South Africa is also a leader when it comes to implementing Basel III. According to Emilio Pera, lead financial services director at Ernst & Young, South Africa implemented Basel III at the beginning of the year ahead of other African markets and globally. “Because we’ve had a slightly more conservative approach previously from a capital perspective, and because we’re an emerging market we’re well within the requirements from Basel III,” he explains. Pera says there is definitely a move in the rest of Africa towards the Basel framework but probably Basel II rather than Basel III. “If there aren’t projects already running there is a clear indication from regulators that they are moving in that direction,” he says. “If you look at a country like Nigeria, which is the second largest economy after South Africa, as a result of their own crisis they are definitely becoming more regulated, and not only from a Basel perspective but also from a governance perspective there have been significant changes there.”
Shortened settlement cycles
When it comes to aligning South Africa with international best practices, Hardwick says the Financial Services Board (FSB) is also putting pressure on the JSE to move from T+5 to T+3 settlement. “In fact the FSB made it a condition of the JSEs license to act as an exchange that they do move from T+5 to T+3 in an agreed time frame,” she points out. Knowles of Strate says T+3 settlement is a major priority for the market as it is the only G30 recommendation that South Africa doesn’t comply with. “So there’s a big push now from the JSE to do it, and the other thing is we are wanting to implement a new debt instruments solution into our country. So firstly we will go to T+3 and then we will replace the bonds technology.”
Although most other developed capital markets are moving from T+3 to T+2 settlement, Knowles says the jump from T+5 to T+2 is too big for the South African market. “If we can move to T+3 then I think we can start a new project to move to T+2,” she says. Bertrand Blanchard, managing director of Société Générale Securities Services (SGSS) Johannesburg says there is a clear plan to move to T+3 settlement by 2014, but he says a more realistic deadline is perhaps sometime between 2014 and 2016. “It’s [T+3] our number one priority,” says Parsons of the JSE. “We implemented phase one in July, which was really about setting up some of the foundation elements; a lot of internal work, some external facing stuff but not too much.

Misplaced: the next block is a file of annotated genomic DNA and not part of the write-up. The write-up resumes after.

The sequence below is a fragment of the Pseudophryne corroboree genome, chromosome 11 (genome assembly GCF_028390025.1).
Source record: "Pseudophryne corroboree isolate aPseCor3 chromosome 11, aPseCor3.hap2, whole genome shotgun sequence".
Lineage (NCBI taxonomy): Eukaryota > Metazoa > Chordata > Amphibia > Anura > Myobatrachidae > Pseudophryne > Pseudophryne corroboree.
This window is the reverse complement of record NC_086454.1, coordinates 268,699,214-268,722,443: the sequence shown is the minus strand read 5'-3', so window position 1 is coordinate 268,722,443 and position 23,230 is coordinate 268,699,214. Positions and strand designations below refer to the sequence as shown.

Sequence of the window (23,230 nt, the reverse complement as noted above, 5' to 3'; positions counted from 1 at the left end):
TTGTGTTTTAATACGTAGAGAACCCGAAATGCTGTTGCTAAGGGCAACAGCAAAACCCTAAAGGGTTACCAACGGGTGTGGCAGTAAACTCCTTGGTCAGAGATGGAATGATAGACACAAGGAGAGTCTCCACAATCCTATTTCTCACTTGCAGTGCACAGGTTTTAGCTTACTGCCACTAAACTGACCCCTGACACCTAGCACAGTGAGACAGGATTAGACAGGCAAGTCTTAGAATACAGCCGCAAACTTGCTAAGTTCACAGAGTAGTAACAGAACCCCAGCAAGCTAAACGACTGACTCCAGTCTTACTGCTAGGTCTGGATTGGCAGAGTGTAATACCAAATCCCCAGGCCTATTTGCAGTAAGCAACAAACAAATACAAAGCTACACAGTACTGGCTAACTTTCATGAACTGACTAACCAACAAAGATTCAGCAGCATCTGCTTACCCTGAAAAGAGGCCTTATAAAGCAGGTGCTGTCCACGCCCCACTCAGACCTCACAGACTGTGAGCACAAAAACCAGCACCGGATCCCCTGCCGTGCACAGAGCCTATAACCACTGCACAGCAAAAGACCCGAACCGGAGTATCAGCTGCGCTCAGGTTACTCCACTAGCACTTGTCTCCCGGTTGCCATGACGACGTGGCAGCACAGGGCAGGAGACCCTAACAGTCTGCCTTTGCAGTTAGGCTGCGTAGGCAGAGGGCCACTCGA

“Phase two and three are progressing. Phase two, which is planned for the second half of next year, will see us implement all the technology but still keep us on T+5 settlement, and then phase three, as soon as possible thereafter, will see us move to T+3.” Parsons is reluctant to give any firm timelines for phases two and three, she says, because it is still not clear when the rest of the market will be ready to move. “The intention is by the end of this year to come out with a timeline that the market can then work within,” she explains. “There’s a significant mindset change that needs to happen just in terms of how the market operates and deals with this. There is going to be some quite significant business process re-engineering for all the market participants from banks to CCPs, brokers, even institutional investors, and notwithstanding the offshore parties in terms of understanding what’s required of them.”
The rest of Africa
South Africa aside, Hari Chaitanya regional head, investor and intermediaries sales, transaction banking, Standard Chartered Bank Johannesburg says the rest of Africa is still very much evolving. “What has been happening over the last few years is that as the interest of foreign investors is increasing that is driving the growth process of the capital markets. And if you look at the development of the markets over the last five to seven years every market now has a functioning market—an exchange and a CSD (except Zimbabwe, which is working on it).” Chaitanya says a number of African markets are also actively promoting domestic unit trusts and pensions markets, and along with that they are also looking at meeting international standards. “There is still a long way to go though,” he adds. “If you look at the exchanges, out of 24 in the region only four have membership of the federation of exchanges. Similarly, a market the size of Nigeria has only recently become a member of IOSCO.”